With my father committed to go with me, I began my weeks of searching, reading, and talking about hiking on the AT. Between my sister’s college gear, my father’s boy scout gear, and a few trips to REI, we gathered what we thought we needed, scoured the maps, and planned our 7 days. We upped our evening dog walks from one mile to five miles and spent Saturday mornings hiking on local trails. I read reviews of what Trader Joe’s items had the most protein per ounce, and executed a feat of sheer precision in my grocery list. When the time came for us to begin, I sincerely believed myself ready.
Now fast forward through the 2 hour drive on a forest service road to the Southern Terminus of the AT, the night in a shelter in which I was certain we would soon be the main course at the all-you-can-eat bear buffet, the 5 foot black snake that led me to use my father as a human shield, the 21 grueling trail miles, and the 4,100 vertical feet, and you’ll find us back in civilization, having abandoned our 7 day plan on the morning of day 3. We got off the trail proud we made it as far as we did, with the intent to return again, without a plan at all.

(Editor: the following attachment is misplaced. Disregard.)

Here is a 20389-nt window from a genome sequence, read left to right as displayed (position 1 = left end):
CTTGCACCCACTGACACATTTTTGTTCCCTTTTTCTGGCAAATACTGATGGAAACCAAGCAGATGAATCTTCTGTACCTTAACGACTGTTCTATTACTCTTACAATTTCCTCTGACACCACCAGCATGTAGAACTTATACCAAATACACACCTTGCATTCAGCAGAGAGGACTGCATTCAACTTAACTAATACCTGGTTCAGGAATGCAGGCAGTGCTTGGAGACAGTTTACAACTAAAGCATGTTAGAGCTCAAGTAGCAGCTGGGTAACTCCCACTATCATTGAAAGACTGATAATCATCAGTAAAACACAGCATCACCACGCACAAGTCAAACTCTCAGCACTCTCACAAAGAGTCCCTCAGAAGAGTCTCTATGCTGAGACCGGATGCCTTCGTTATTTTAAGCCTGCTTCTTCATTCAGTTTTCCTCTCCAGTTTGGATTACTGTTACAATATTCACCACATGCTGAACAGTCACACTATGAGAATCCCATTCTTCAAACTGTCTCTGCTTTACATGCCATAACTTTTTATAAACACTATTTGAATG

The thing is, no amount of additional reading, charting, or planning could have prepared us for the trail. We couldn’t have known how much extra weight we had in our packs until we felt them bruising our hips and shoulders with every step. We couldn’t have known how hard the Georgia section is until we got started on the steep and rocky terrain.
So here’s to going boldly toward the things you want, diving in head first when you try something new, and good friends that will come pick you up when you bite off a little more than you can chew.
• • • • • • • • • • • •
Speaking of good friends, I can not say a big enough thank you to all of you who have given to my YAV fundraising efforts. I’m over halfway to my $4,000 goal and completely blown away by the generosity of so many. Your support is quite literally making it possible for me to, yet again, try something new. I could not be more excited for the year to come and I am so thankful to have so many sweet friends backing me up.